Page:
“Electricity distribution networks also benefit by not having to upgrade systems which run into many billions of dollars,” she adds. “In turn this benefits everyone, not just those profiting from it, due to less taxpayer money going in to infrastructure.”

A new way of thinking

Innovative thinking is essential to tackle the energy needs of the future. The trading of electricity through solar panels mirrors other peer-to-peer networks, such as Uber, Airbnb and Spotify which all encourage consumers to connect and work collaboratively.

“Peer-to-peer energy trading is hampered by policy and retail legislation, however the deX program looks to overcome some of these challenges by purchasing electricity directly from the small generator and trading it in the wholesale market through the electricity retailer,” Kate Slattery, Energy and Sustainability Services Manager at JLL, explains.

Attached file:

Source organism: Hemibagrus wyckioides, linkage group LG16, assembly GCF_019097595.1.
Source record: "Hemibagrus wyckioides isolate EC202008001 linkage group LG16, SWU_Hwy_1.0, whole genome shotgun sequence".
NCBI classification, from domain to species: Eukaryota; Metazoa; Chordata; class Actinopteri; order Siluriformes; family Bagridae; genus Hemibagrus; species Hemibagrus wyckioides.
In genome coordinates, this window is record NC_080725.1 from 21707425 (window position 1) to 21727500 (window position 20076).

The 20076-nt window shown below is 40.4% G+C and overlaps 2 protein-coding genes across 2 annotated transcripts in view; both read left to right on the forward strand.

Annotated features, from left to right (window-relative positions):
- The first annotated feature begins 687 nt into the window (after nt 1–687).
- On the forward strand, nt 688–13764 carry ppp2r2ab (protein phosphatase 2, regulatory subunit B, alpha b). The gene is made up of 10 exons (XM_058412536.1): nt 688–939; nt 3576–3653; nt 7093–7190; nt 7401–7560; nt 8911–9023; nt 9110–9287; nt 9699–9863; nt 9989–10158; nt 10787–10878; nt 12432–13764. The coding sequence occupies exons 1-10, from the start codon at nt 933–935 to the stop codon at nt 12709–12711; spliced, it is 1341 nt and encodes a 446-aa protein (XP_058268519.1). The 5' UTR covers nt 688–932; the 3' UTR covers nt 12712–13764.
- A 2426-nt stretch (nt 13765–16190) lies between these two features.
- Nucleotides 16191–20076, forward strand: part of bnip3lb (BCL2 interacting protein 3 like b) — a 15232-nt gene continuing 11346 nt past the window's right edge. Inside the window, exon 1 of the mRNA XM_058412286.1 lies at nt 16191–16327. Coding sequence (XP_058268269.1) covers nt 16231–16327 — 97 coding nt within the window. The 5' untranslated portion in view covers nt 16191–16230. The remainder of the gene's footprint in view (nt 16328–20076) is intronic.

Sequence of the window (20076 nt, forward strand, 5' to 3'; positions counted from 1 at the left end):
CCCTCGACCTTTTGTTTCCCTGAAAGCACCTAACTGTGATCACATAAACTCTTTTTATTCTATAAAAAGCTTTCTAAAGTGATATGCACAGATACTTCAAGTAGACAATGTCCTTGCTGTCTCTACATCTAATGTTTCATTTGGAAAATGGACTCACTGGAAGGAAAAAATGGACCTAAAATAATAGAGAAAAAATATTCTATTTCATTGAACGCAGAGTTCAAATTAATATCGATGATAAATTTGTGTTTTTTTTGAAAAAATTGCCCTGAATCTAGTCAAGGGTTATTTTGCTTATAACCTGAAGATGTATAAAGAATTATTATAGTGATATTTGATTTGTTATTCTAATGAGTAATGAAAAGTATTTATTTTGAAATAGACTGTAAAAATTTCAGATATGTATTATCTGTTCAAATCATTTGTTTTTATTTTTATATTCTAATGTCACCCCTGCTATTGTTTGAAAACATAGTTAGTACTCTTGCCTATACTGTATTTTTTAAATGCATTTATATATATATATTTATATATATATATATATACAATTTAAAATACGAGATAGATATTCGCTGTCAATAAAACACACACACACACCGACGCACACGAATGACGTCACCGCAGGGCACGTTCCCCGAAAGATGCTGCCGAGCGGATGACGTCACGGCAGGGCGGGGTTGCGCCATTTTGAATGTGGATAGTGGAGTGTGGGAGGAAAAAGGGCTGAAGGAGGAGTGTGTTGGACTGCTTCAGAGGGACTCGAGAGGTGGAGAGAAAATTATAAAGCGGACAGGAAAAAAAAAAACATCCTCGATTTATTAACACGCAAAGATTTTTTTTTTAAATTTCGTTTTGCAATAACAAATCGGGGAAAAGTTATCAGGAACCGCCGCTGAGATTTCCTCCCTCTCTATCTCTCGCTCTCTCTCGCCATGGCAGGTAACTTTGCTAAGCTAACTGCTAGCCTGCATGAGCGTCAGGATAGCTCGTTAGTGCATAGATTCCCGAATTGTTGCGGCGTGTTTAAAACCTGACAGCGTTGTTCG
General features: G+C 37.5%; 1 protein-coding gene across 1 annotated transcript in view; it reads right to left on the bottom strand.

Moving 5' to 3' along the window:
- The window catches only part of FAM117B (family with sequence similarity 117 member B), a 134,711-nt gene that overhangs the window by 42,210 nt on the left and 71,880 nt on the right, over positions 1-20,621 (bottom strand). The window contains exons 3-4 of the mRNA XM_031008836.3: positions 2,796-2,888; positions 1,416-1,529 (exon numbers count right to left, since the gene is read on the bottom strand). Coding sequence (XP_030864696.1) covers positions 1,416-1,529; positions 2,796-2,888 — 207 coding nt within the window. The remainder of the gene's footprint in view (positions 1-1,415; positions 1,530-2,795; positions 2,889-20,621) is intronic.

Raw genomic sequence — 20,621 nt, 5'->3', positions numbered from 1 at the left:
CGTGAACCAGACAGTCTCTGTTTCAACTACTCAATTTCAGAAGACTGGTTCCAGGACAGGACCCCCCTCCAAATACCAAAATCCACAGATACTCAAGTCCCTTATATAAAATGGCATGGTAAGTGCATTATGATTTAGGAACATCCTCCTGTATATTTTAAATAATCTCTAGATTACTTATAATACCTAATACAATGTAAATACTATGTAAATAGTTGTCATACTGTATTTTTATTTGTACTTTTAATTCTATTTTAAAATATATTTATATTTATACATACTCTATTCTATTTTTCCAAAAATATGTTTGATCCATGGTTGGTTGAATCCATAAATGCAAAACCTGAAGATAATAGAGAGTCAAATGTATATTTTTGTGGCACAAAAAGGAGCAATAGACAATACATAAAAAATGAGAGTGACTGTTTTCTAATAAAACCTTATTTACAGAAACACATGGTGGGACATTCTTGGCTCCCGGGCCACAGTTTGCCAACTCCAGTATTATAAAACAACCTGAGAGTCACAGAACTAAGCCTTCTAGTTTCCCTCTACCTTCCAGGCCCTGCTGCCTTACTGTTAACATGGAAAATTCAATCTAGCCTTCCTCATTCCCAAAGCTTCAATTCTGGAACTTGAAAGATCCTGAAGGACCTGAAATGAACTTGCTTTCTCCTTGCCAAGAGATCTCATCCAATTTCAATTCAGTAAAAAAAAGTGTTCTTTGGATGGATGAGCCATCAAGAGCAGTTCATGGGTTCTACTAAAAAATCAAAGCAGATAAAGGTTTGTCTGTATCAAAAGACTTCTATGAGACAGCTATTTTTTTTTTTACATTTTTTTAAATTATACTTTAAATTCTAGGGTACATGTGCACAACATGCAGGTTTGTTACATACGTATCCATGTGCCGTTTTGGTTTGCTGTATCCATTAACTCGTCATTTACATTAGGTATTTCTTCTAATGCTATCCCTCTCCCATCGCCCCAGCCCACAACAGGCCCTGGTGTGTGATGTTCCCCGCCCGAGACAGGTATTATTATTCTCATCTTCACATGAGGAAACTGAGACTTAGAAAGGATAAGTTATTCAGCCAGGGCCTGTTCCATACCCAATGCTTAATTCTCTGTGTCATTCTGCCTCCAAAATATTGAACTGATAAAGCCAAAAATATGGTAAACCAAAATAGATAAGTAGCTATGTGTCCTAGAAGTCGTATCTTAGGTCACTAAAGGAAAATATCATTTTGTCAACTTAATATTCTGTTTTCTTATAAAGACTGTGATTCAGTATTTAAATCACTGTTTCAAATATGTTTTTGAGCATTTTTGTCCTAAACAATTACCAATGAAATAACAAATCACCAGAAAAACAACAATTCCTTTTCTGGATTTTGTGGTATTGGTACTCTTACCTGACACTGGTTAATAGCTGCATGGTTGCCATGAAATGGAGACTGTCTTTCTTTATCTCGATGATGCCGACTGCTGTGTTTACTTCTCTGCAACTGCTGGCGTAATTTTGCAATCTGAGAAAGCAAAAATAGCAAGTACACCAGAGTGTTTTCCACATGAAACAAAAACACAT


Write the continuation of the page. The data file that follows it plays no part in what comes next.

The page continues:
With 1.6 million rooftops fitted with solar, Australia has one of the highest uptake per capita in the world. “While individual solar panels and batteries may not seem like they have enough power, when aggregated together, households become a powerful energy source,” Slattery adds.

Of course, there is still a way to go, with two pilot programs being launched in the Australian Capital Territory and Victoria. And there may need to be some incentives involved too to encourage greater participation down the line yet Concha believes there are opportunities to extend such thinking into commercial property.

“deX may help to reduce payback times for installing solar storage systems,” observes Concha. “Commercial real estate will increasingly need solar storage systems, as one of the steps on the way to becoming carbon neutral.”